– I do not know whether theoretical critical knowledge is an advantage in creativity, or is it a hindrance to the creative impulse, or what you called stubbornness. What is consistent with me is that the novel is written through the accumulated experiences, expertise and various knowledge of people, psyches and society, as well as knowledge of language and methods, and awareness of narrative structures, techniques and types of structures in building texts. Therefore, let us consider critical knowledge as part of what the novelist proceeds from, consciously or unconsciously, and what he needs within his vast knowledge to enter the world of narrative writing.
But let us pay attention to two things. The first is that your knowledge of grammar in the language does not mean that you will never get out of context, and the other is that novelists have critical knowledge implicitly through their accumulated reading experiences.
> You chaired the “Arab Booker” jury in its last session. How do you see the controversy that accompanies that award in general with each session?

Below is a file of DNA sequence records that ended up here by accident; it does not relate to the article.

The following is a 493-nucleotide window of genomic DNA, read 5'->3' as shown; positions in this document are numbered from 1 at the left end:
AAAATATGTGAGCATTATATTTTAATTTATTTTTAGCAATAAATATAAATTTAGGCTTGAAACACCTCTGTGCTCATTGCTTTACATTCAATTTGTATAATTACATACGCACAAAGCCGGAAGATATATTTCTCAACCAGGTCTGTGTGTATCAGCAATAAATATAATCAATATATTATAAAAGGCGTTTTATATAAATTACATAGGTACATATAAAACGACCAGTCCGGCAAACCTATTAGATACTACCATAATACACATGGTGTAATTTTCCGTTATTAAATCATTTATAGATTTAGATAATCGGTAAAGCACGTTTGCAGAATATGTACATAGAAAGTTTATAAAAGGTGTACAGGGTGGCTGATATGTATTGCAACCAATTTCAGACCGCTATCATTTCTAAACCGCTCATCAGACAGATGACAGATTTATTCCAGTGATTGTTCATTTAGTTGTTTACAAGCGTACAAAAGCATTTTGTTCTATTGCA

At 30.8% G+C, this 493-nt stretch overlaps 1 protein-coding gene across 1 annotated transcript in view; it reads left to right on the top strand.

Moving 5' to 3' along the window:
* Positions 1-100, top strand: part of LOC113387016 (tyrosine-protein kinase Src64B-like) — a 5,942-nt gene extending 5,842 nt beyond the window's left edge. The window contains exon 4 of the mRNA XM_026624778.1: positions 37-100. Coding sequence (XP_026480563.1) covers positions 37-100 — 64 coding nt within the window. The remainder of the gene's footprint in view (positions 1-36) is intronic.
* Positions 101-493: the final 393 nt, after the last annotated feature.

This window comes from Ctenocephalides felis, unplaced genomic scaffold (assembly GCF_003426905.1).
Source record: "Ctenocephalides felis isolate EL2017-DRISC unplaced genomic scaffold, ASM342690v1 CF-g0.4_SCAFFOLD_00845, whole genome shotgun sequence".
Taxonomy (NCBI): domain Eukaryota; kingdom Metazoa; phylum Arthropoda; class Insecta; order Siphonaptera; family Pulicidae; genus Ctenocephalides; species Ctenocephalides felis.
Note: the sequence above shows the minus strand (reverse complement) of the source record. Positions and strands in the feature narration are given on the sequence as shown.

– In all cases, it is a controversy that is mostly praiseworthy, and it confirms the growing interest in fictional art thanks to the dynamism created by the “Booker” prize in particular in the Arab cultural and media scene. But what is unfortunate is that discussions often go into a purely subjective doctrine that is based on the Qatari affiliation of this or that participant, for example, or on the taste of this interlocutor protesting the outcome, while the award is given regardless of any consideration other than the quality of the text on the one hand, and what tastes agreed upon. Members of the jury and their discussions on the other hand. Of course, the opinion of the committee is not sacred and is subject to criticism, but thinking about the logic of the conspiracy spoils all the rules of the game, including respecting the opinion of the jury, as it respects the opinion of the referee in sports matches, no matter how much right or wrong he has, let alone a five-member committee that may not be right, but it You may agree on a work that does not satisfy this reader or that and this candidate or that by comparison.